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It’s hard to imagine a dog that doesn’t want playtime all the time, but they do exist! Since humans and canines have built strong bonds for centuries, we know each other well enough to honestly say, “Hey, I need some space.” Breeds that enjoy alone time tend to be more aloof and wary of strangers—which could also mean they’ve got strong protective instincts when it comes to keeping you safe. However, vigilant watchdogs aren’t automatically doting, affectionate cuddlers! It’s important to get to know—and respect—your dog’s boundaries. Being alone isn’t a bad thing, but teaching your dog how to exist safely by himself is a necessary part of puppy training. Two such breeds with independent personalities that will embrace alone time? The Afghan Hound and the Chow Chow.

As always, it’s important to remember that a breed can only tell you so much about a dog’s personality. Some Chows might follow you wherever you go, while others may not even look up when you walk through the door. The American Kennel Club says no dog should be left alone for more than eight hours, regardless of breed. Even low-maintenance breeds with easy-going and adaptive personalities need mental and physical stimulation throughout the day. Read on for more information about these potentially solitary pups.

RELATED: 19 Best Small Dog Breeds for Kids (Because…Double the Cute, Right?)

2 Breeds That Need Their Alone Time

dogs that need alone time afghan hound
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1. Afghan Hound

Height: 25-27 inches

Weight: 50-60 pounds

Personality: Independent, Proud

Activity Level: Moderate to High

Shedding Factor: Hypoallergenic

Life Expectancy: 12-18 years

With a lengthy, hypoallergenic coat and a regal stance, it’s no wonder the Afghan Hound prefers ample time to simply sit and reflect. These are definitely energetic athletes, but they’re not very social. Though they’re open to meeting new people, Afghan Hounds aren’t terribly affectionate or good with kids or other dogs. According to the Afghan Hound Club of America, these dignified dogs value their “own comfort too much” to get up and greet you; they expect you to come to them. Socializing early on is especially important with Afghan Hounds as they will become intolerant of other animals or people as time goes on. In fact, training commands as early as possible is wise. This breed doesn’t aim to please and will avoid following orders if they can help it.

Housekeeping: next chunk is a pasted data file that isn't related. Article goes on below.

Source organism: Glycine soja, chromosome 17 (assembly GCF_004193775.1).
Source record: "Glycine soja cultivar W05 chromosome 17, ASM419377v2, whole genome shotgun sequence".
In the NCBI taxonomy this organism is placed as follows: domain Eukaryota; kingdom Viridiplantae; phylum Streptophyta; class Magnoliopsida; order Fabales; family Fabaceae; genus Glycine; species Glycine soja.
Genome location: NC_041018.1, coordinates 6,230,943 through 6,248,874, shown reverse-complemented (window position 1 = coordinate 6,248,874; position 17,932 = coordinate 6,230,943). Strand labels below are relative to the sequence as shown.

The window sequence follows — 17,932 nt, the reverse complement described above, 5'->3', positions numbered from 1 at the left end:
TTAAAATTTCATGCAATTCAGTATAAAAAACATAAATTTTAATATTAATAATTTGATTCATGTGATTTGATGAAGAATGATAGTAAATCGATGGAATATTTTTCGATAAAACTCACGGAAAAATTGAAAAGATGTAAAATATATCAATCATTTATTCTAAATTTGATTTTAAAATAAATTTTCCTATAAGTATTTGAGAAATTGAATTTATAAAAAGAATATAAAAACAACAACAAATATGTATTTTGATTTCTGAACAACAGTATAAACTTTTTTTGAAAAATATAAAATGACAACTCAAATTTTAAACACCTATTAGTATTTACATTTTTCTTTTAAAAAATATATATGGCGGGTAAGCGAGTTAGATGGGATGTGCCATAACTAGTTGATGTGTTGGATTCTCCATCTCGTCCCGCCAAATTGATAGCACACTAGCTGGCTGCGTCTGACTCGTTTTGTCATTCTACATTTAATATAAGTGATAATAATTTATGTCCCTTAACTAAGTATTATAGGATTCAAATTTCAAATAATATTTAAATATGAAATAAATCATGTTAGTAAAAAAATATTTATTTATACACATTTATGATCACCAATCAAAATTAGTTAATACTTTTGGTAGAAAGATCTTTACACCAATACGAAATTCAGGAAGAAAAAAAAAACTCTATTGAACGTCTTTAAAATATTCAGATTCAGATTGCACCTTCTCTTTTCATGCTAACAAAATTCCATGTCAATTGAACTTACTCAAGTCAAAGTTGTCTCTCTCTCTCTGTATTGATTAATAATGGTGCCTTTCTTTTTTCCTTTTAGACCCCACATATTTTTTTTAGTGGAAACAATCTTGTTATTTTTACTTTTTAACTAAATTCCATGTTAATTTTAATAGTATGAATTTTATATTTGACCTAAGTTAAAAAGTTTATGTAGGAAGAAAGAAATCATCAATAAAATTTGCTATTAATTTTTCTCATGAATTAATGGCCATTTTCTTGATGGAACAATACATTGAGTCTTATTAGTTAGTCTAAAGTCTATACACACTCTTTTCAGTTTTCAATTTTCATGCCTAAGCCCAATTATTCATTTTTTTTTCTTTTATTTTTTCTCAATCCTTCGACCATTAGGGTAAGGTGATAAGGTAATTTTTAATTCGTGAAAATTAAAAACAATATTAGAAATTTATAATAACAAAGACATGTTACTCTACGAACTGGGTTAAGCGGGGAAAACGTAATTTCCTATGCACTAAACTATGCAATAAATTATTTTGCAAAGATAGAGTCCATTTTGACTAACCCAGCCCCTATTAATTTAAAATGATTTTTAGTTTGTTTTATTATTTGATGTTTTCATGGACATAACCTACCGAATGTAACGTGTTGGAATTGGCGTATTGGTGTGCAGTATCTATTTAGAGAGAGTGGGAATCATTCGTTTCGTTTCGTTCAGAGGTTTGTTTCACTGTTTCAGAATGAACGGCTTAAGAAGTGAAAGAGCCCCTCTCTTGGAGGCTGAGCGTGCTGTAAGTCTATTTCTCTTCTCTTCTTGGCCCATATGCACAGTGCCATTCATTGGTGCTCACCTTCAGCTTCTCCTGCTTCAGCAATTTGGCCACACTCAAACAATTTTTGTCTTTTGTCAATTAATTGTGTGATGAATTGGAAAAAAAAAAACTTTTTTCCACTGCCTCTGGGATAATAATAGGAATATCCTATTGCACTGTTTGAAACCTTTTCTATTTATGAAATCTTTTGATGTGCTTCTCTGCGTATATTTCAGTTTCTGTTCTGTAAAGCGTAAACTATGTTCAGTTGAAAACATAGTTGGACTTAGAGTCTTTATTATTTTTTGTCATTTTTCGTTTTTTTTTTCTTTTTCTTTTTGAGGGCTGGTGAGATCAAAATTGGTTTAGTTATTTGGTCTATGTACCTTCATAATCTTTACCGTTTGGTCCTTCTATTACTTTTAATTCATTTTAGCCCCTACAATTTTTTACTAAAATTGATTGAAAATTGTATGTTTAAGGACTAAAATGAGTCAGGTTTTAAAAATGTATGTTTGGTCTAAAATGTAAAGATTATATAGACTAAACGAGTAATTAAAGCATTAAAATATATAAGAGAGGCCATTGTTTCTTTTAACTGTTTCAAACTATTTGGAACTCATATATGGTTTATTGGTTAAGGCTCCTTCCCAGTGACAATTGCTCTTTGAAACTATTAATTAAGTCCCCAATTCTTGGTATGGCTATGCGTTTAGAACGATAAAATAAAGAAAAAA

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2. Chow Chow

Height: 17-20 inches

Weight: 45-70 pounds

Personality: Serious, Loyal

Activity Level: Moderate

Shedding Factor: Moderate to High

Life Expectancy: 8-12 years

Chow Chows are very serious animals, which means they do not take their roles as guard dogs lightly. These are loyal animals who have been known to be affectionate with their favorite family member (and actually thrive with introverts). At the end of the day, though, they are not fans of new people or other dogs. If a Chow grows up with kids, her sense of loyalty and protection will extend to them, but it’s not likely she’ll enjoy children from other households. In fact, Chow Chows are known for being almost cat-like in their dispositions, keeping to themselves and requiring little exercise throughout the day. This makes them a good choice for folks living in cities or smaller homes. Keep in mind their fluffy coats shed a ton, so groom often.

One Breed That Will Never Leave Your Side

dogs that need alone time american eskimo
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American Eskimo Dog

Height: 9-12 inches (toy), 12-15 inches (miniature), 15-19 inches (Standard)

Weight: 6-10 pounds (toy), 10-20 pounds (miniature), 25-35 pounds (standard)

Personality: Friendly, Smart, Adaptable

Activity Level: High

Shedding Factor: High

Life Expectancy: 13-15 years

American Eskimo Dogs are the fluffy, cuddly companions who want nothing more than to be part of the party. Sweet-natured and incredibly intelligent, they take to commands and training well and enjoy pleasing their people by showing off their obedience skills. Yes, they are high energy. Yes, they shed constantly. No, they will never stop loving you! Unless you leave them home alone. Eskies can become destructive and develop separation anxiety without their families around.

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